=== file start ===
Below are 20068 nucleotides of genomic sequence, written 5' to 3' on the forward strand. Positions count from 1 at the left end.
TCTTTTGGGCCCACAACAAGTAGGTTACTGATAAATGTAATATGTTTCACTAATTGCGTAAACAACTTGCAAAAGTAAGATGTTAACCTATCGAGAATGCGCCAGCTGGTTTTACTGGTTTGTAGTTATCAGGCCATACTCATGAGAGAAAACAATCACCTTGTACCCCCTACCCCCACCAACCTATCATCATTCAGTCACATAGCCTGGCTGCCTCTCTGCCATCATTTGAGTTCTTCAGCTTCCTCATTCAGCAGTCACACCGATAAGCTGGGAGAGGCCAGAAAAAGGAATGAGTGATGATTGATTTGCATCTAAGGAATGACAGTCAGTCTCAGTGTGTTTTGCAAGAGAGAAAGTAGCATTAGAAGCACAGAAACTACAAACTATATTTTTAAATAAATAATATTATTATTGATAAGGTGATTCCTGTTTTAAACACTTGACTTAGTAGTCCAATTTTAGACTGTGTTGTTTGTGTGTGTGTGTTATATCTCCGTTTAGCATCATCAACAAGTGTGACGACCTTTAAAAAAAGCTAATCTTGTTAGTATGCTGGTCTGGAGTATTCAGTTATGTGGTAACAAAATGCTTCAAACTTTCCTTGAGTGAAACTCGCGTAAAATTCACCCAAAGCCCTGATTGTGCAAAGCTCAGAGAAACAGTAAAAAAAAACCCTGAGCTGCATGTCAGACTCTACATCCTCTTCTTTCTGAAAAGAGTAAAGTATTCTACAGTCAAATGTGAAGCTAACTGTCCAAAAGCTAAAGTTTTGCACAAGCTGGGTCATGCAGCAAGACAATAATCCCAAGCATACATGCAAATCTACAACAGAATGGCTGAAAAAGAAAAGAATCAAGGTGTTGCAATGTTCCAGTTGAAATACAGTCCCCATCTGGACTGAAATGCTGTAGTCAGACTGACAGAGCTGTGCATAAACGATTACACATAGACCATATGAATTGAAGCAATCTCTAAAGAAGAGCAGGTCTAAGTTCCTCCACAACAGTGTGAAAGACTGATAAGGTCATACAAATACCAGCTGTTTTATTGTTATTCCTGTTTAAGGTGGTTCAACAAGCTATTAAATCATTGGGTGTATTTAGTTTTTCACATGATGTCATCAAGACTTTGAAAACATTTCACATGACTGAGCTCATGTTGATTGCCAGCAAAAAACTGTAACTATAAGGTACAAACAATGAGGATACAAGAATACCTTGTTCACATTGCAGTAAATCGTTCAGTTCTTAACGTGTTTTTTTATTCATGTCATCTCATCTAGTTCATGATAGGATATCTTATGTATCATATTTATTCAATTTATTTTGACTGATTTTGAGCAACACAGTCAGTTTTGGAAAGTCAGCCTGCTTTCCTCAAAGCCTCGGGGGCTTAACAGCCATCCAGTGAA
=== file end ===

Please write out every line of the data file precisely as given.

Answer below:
Below are 20068 nucleotides of genomic sequence, written 5' to 3' on the forward strand. Positions count from 1 at the left end.
TCTTTTGGGCCCACAACAAGTAGGTTACTGATAAATGTAATATGTTTCACTAATTGCGTAAACAACTTGCAAAAGTAAGATGTTAACCTATCGAGAATGCGCCAGCTGGTTTTACTGGTTTGTAGTTATCAGGCCATACTCATGAGAGAAAACAATCACCTTGTACCCCCTACCCCCACCAACCTATCATCATTCAGTCACATAGCCTGGCTGCCTCTCTGCCATCATTTGAGTTCTTCAGCTTCCTCATTCAGCAGTCACACCGATAAGCTGGGAGAGGCCAGAAAAAGGAATGAGTGATGATTGATTTGCATCTAAGGAATGACAGTCAGTCTCAGTGTGTTTTGCAAGAGAGAAAGTAGCATTAGAAGCACAGAAACTACAAACTATATTTTTAAATAAATAATATTATTATTGATAAGGTGATTCCTGTTTTAAACACTTGACTTAGTAGTCCAATTTTAGACTGTGTTGTTTGTGTGTGTGTGTTATATCTCCGTTTAGCATCATCAACAAGTGTGACGACCTTTAAAAAAAGCTAATCTTGTTAGTATGCTGGTCTGGAGTATTCAGTTATGTGGTAACAAAATGCTTCAAACTTTCCTTGAGTGAAACTCGCGTAAAATTCACCCAAAGCCCTGATTGTGCAAAGCTCAGAGAAACAGTAAAAAAAAACCCTGAGCTGCATGTCAGACTCTACATCCTCTTCTTTCTGAAAAGAGTAAAGTATTCTACAGTCAAATGTGAAGCTAACTGTCCAAAAGCTAAAGTTTTGCACAAGCTGGGTCATGCAGCAAGACAATAATCCCAAGCATACATGCAAATCTACAACAGAATGGCTGAAAAAGAAAAGAATCAAGGTGTTGCAATGTTCCAGTTGAAATACAGTCCCCATCTGGACTGAAATGCTGTAGTCAGACTGACAGAGCTGTGCATAAACGATTACACATAGACCATATGAATTGAAGCAATCTCTAAAGAAGAGCAGGTCTAAGTTCCTCCACAACAGTGTGAAAGACTGATAAGGTCATACAAATACCAGCTGTTTTATTGTTATTCCTGTTTAAGGTGGTTCAACAAGCTATTAAATCATTGGGTGTATTTAGTTTTTCACATGATGTCATCAAGACTTTGAAAACATTTCACATGACTGAGCTCATGTTGATTGCCAGCAAAAAACTGTAACTATAAGGTACAAACAATGAGGATACAAGAATACCTTGTTCACATTGCAGTAAATCGTTCAGTTCTTAACGTGTTTTTTTATTCATGTCATCTCATCTAGTTCATGATAGGATATCTTATGTATCATATTTATTCAATTTATTTTGACTGATTTTGAGCAACACAGTCAGTTTTGGAAAGTCAGCCTGCTTTCCTCAAAGCCTCGGGGGCTTAACAGCCATCCAGTGAA